The ultimate goal of the raw material supplier, which is embedded in the study testing protocol, is to sell ingredients. The study is purposely designed to demonstrate beneficial hypothesized attributes. On the other hand, the goal of the finished formulation entity is to sell the formulation product; therefore, the study goal may be expanded or revised. The variability in product and the target formulation should be considered and embedded into study design to substantiate claims. In fact, the intention crafts the claim from the product. The same ingredient can be tested with a variety of intentions that can lead to the study goals and designs; hence, the results and the claims may be special and distinctive. In other words, the intention cannot be separated from the study outcome.
The Kabbalist Rabbi Yehuda Ashlag explains this deep linkage in this way: “We observe that in every deed performed in the world there adheres and remains in that deed the very mind which performed it; so that in the table we sense the mindful craft of the carpenter and his command of his craft whether great or small, for at the time of his work he evaluated it with his knowledge and intelligence, so that one who examines that deed and thinks about the mind concealed therein (realizes) it is from this inception that made it, that is, they are, in fact, unified.”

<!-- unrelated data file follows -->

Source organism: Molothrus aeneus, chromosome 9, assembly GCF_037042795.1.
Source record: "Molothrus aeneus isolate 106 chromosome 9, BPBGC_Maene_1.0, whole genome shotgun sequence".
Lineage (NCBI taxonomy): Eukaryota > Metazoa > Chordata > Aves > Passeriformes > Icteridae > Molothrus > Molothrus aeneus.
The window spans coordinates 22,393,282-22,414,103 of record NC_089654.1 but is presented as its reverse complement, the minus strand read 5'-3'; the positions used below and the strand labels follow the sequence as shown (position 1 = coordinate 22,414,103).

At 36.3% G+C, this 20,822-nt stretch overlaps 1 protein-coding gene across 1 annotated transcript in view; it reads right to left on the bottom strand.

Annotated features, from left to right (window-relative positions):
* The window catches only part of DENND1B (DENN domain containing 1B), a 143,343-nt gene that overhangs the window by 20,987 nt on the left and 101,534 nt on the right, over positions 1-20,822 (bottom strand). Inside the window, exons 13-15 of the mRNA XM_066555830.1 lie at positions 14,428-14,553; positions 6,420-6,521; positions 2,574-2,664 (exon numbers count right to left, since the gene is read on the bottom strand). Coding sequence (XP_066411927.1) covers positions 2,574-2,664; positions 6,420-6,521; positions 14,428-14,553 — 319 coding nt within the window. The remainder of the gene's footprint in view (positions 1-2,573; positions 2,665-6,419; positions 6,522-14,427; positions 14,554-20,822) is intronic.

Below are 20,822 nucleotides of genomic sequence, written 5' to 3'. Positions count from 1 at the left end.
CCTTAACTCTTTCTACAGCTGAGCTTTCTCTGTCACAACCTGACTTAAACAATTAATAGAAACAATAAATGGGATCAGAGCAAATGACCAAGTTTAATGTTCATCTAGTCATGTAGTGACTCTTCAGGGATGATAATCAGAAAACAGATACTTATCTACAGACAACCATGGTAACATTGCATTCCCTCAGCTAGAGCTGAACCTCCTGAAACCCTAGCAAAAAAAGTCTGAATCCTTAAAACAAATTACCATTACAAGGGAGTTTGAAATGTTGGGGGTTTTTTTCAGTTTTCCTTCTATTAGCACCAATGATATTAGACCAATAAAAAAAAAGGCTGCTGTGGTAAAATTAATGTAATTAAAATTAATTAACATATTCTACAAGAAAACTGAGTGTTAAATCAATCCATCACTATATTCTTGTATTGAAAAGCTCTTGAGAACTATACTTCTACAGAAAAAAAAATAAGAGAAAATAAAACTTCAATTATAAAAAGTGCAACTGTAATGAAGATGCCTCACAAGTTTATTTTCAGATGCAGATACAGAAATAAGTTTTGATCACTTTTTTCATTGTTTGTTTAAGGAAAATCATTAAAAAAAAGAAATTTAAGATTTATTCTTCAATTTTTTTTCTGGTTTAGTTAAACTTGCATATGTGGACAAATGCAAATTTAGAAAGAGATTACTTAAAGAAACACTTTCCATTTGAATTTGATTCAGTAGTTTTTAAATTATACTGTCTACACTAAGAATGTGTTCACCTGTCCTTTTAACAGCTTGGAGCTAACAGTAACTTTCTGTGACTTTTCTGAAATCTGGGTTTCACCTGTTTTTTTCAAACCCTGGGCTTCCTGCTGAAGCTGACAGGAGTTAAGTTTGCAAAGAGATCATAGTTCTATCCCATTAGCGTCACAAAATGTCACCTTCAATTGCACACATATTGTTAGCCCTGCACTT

Results and conclusions drawn from a study conducted to demonstrate the effect of a single active ingredient that are conducted by the supplier should not be used to claim effects of a finished product to which this ingredient is incorporated; its formulation, study purpose and intention are different from that of the former.
Companies that develop finished skin care formulations should develop their own hypothesis as to the potential interaction of the formulation components with the skin, customize a study to conduct it and perform the study with their intention in mind. Evaluating the product they produce and sell by their own motivation, intention, tools and funds means that they imprint themselves on the product and as such, make the product their own. When they use information obtained from others and try and fit it into their intention, this creates great confusion and authenticity lost.
Dr. Nava Dayan LLC
Nava Dayan Ph.D. is the owner of Dr. Nava Dayan L.L.C, a skin science and research consultancy and serving the pharmaceutical, cosmetic, and personal care industries. She has 25 years of experience in the skin care segment, and more than 150 publication credits.